How do you work with sustainability?
MB: In our opinion sustainability means economy, ecology, ethics and aesthetics. When all these components are in place, in a product or service, then one can use the word sustainability. Emitting one of these components simply means that the process or product is not really designed well. We try, as far as we can, to take all this into consideration. And we are strong advocates of quality, which of course can be many things but is seldom a coincidence. Buy less, buy dear.
Tell us about your first product launch.
MT: We wanted to give an example of our thinking, and bedding came to mind. Home furnishings is a market where textiles have become devalued, you can go into a high street shop or a huge store and it’s the same story, four meters of fabric at a price point that doesn’t even cover the raw material cost, if you ask us. We started thinking on how to change this, how to give value to the product. First, we came up with the idea of selling only one product at a time, thereby getting the chance to tell the complete story of a textile product. From the cotton field, through all the production steps. Then we started discussing designs and patterns. Our original idea was to put together an archive of modernist textile designs, but as we went through all these patterns, we grew tired of old stuff. We wanted to deal with the classics of the future, not the classics of the past. And when we found the Worldscape pattern by Sara Gullman, originally created as part of a graduation project from The School of Arts and Crafts at Gothenburg, everything came together for us. The pattern is inspired by the global movements of Doctors Without Borders, and this became part of our manifesto – to create products that not only fulfil our sustainability criteria but are also designed with a conscious effort to highlight societal issues. Kind of like what William Morris would have done, if he would be working today. In that sense, our thinking is classic. But our products are more in tune with a contemporary lifestyle. Living with less things, but better things. Not really caring for identikits, but choosing each possession individually and as part of a collage.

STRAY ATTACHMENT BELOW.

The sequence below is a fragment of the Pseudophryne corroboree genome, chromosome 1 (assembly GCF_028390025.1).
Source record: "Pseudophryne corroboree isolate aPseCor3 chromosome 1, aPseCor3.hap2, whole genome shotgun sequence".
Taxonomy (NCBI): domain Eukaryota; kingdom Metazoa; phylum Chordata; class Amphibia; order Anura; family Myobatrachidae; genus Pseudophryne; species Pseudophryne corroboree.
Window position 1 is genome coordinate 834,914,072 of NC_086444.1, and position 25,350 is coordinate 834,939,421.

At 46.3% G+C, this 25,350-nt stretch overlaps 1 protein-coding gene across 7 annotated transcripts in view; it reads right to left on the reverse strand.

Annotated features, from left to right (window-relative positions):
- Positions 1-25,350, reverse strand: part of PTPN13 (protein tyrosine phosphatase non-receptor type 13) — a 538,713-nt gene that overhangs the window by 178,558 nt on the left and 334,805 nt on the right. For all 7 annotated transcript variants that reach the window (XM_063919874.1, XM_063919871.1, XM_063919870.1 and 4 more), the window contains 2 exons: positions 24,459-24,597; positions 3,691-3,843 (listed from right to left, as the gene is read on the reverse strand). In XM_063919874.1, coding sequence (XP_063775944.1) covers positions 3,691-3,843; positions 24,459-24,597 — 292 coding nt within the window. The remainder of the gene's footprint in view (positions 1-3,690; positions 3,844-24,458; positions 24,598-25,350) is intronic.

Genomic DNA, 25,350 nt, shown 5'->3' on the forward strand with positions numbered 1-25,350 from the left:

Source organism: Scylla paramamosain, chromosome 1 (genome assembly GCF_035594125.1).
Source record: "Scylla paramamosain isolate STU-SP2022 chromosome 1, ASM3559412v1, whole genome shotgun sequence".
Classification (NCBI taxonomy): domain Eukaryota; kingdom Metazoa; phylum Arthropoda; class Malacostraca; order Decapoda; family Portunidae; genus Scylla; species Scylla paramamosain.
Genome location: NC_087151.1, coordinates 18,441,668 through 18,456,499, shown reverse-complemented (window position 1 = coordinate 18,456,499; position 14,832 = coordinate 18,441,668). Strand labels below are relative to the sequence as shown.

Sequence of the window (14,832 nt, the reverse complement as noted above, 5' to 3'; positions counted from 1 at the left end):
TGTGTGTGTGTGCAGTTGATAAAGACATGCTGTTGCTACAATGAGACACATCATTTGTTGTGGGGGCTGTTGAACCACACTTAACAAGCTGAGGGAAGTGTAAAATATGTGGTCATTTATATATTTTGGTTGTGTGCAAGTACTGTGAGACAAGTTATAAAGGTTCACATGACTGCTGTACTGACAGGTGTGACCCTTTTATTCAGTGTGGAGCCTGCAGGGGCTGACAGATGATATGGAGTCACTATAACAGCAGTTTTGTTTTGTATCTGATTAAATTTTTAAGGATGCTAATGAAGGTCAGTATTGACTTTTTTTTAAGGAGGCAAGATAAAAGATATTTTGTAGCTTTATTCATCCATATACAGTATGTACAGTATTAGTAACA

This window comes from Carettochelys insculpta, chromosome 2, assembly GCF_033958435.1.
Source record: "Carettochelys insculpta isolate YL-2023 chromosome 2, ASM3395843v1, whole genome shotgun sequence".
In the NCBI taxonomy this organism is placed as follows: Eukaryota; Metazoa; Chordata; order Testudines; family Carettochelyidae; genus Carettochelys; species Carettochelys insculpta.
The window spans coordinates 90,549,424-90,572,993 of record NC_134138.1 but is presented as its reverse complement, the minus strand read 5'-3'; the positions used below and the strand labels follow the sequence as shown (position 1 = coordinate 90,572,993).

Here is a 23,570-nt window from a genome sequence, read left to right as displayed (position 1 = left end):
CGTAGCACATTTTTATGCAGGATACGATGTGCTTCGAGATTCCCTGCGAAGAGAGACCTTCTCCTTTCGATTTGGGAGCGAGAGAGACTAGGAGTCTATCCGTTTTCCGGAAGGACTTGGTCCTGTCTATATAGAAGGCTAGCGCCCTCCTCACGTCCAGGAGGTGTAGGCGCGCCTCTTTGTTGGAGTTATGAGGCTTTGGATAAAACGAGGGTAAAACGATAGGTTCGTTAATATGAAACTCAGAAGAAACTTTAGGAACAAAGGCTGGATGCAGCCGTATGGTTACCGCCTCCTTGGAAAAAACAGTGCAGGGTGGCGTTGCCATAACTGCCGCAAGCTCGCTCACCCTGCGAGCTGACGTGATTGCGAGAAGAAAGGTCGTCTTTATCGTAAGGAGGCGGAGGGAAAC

How come that you call yourself the world’s smallest webshop?
MB: It’s a play on words. Our first idea was something in the line of “the minimal shop”, but that hinted at a certain style. We don’t want that. We like to think of our style as timeless, and also transcending ideas of geography and demography. MT: Of course you can say it’s a play on words. But I it is also true, since we only sell one product at a time. It´s difficult to be smaller than that. Also, one can say that we are a quite large shop, as we tell so much about the product.
MB: The next edition of One Dear Thing, product number two, will be something completely different. But it will have a story that involves materiality and will be presented in the form of a journey, just like our first product.
MT: One Dear thing is a project within Galantus, our company, and we parallel are working with other projects in the sustainability field. One that is a material development projects in collaboration with others. We are also helping other companies to develop sustainability projects and sustainability plans.